Monday, July 8, 2013

state conference 2013

This year I brought nine students to the state conference and all them competed in STAR Events. I am proud to say I had one national qualify and another gold medal winner.  I was looking forward to attending Nationals all year, but I had to make the hard to decision not to go since I would be very pregnant by July.  This was the first year I brought a male student to the conference.  I was a little nervous about this at first but everything was fine.  He decided he wanted to have a room to himself and was willing to pay the whole cost, and although he is autistic, he grew socially, independently, and educationally over the weekend.   

Again, I volunteered to be an event chair for Advocacy.  I am ready to learn a new event in the coming years.  This is one of the best ways to become more comfortable with the events. It is so much fun to talk with students before and after their events.  We were located in a hallway were I was able to stop students heading to their events and ask them questions.  It was fun to give them a little boost of confidence before they headed to their judges.  Because of all the interaction between students, judges, and getting a deep look at many projects, this is the best way to learn about STAR Events and feel more confident in explaining the events and rubrics to potential competitors in future years.  

Luckily, I did not have trouble getting students interested in competing at state. I was pleased with the number of students I had this year. I do not put much pressure on students because it really needs to be their drive that gets a good project done.  I set a deadline before registration was due for them to meet with me with detailed plans for how they would get their project completed. I checked in with all of them about a month later. The week before state, each group presented in front of our members and we used the judge’s rubrics to give them feedback.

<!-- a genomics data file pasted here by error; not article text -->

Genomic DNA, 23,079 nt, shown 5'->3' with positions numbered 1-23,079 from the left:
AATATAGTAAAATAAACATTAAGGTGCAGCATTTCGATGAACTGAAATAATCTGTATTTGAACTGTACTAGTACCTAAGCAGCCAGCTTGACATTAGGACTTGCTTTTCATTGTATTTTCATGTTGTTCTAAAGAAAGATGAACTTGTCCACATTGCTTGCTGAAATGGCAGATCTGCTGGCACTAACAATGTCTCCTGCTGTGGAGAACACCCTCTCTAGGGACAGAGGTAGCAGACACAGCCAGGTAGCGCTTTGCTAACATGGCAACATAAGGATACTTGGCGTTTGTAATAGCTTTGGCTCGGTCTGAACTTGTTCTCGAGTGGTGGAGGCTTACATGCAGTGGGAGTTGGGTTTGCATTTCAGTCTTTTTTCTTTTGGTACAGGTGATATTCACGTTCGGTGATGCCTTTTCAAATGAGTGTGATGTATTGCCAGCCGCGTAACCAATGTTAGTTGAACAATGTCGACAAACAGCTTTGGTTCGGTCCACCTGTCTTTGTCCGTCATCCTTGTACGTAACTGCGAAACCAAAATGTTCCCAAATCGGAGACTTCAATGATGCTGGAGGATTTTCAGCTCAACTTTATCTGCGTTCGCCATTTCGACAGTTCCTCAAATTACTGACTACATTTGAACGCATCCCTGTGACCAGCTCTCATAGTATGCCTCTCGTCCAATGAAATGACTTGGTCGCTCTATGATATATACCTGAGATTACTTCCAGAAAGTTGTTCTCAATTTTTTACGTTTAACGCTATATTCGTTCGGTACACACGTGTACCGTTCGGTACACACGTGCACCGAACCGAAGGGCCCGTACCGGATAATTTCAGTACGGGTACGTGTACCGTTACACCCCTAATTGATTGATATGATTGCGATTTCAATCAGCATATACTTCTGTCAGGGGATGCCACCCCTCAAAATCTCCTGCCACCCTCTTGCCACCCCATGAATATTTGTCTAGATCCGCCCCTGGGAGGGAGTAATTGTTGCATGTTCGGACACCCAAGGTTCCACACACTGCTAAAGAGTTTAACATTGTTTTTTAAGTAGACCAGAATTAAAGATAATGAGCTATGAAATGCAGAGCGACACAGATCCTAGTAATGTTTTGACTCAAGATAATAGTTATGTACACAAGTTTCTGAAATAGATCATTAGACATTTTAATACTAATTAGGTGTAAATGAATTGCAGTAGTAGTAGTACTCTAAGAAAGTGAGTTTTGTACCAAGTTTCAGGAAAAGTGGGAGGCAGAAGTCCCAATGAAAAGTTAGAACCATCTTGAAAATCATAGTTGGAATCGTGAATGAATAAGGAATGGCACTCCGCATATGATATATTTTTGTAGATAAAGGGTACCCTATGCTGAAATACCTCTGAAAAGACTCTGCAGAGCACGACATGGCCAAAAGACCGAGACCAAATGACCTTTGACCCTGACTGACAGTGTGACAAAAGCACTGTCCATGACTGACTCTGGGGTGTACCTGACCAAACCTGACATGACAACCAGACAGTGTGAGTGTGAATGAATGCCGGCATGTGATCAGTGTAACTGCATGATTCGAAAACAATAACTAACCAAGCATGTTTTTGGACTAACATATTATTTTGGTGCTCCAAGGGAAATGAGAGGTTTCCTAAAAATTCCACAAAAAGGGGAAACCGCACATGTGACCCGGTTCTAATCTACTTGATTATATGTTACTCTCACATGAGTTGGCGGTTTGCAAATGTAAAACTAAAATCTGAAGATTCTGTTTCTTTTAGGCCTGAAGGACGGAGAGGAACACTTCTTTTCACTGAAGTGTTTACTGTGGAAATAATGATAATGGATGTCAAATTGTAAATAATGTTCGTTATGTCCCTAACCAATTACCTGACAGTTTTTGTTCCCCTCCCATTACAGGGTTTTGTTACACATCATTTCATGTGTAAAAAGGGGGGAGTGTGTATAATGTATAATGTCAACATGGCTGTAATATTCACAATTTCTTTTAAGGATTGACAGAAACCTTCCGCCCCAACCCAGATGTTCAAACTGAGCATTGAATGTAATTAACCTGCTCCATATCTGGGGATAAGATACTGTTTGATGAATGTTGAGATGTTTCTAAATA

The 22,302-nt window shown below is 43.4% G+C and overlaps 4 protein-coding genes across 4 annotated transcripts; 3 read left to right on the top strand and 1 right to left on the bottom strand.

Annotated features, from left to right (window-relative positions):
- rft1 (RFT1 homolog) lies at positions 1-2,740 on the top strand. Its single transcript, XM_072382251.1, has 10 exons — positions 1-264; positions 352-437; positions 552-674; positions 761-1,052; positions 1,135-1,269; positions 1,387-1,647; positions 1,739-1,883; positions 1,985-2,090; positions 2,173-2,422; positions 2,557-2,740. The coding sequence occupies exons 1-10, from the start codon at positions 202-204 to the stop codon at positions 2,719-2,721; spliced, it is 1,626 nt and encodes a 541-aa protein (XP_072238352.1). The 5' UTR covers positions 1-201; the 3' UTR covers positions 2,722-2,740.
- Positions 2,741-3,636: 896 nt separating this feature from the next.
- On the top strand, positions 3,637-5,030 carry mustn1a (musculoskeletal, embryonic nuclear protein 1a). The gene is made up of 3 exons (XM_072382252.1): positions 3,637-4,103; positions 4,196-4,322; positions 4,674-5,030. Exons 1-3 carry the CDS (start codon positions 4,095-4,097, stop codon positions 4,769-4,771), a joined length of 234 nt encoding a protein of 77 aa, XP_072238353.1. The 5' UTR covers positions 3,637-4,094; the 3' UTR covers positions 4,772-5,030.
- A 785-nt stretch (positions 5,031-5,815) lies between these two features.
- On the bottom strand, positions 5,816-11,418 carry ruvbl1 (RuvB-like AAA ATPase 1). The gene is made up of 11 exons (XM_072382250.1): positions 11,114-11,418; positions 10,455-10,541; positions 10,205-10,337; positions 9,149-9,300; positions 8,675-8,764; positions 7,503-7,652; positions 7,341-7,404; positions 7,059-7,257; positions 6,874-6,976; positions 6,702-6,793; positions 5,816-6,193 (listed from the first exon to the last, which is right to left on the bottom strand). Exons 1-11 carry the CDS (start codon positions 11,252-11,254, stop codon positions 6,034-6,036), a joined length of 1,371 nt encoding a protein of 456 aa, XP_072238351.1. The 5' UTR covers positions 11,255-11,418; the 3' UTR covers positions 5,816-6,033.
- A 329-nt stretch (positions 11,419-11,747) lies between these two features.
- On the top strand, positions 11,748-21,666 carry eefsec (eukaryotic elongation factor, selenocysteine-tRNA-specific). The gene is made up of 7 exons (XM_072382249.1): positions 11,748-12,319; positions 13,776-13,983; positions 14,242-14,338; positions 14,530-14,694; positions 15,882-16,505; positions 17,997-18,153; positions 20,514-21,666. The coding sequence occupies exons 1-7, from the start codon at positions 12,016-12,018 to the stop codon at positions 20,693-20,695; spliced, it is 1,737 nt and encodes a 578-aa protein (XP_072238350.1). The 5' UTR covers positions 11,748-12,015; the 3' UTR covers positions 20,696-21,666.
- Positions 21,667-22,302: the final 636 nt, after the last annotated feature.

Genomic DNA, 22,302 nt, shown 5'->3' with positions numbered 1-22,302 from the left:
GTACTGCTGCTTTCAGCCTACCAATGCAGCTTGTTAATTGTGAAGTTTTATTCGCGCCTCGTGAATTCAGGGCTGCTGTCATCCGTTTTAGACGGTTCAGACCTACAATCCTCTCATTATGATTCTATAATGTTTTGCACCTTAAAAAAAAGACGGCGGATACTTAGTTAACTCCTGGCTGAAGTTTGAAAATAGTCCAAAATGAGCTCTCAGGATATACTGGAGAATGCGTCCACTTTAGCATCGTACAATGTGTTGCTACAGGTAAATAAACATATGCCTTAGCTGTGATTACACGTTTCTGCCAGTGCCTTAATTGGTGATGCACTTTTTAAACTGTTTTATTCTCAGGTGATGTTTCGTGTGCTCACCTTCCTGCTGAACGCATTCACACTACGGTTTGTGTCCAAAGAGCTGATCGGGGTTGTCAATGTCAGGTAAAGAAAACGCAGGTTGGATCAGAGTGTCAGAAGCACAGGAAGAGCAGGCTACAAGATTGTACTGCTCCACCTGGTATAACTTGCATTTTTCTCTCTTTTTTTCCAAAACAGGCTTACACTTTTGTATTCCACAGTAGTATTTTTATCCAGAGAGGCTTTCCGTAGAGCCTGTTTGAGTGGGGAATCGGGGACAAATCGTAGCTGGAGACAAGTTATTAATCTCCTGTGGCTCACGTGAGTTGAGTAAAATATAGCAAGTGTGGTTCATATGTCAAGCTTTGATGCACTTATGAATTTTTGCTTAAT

As far as recruiting ideas, we will update our display board to be used at “Club Rush” in August.  When we returned from State this spring, it motivated a few new students to consider joining the chapter next year.  I personally encourage those students who really stand out as potential assets to our organization and those who need something positive in their lives.  My biggest advice to newer advisers is to jump right in and get involved at the district and state level because the teachers you will work with are very helpful and the more you learn, the more comfortable you will be in getting your students involved.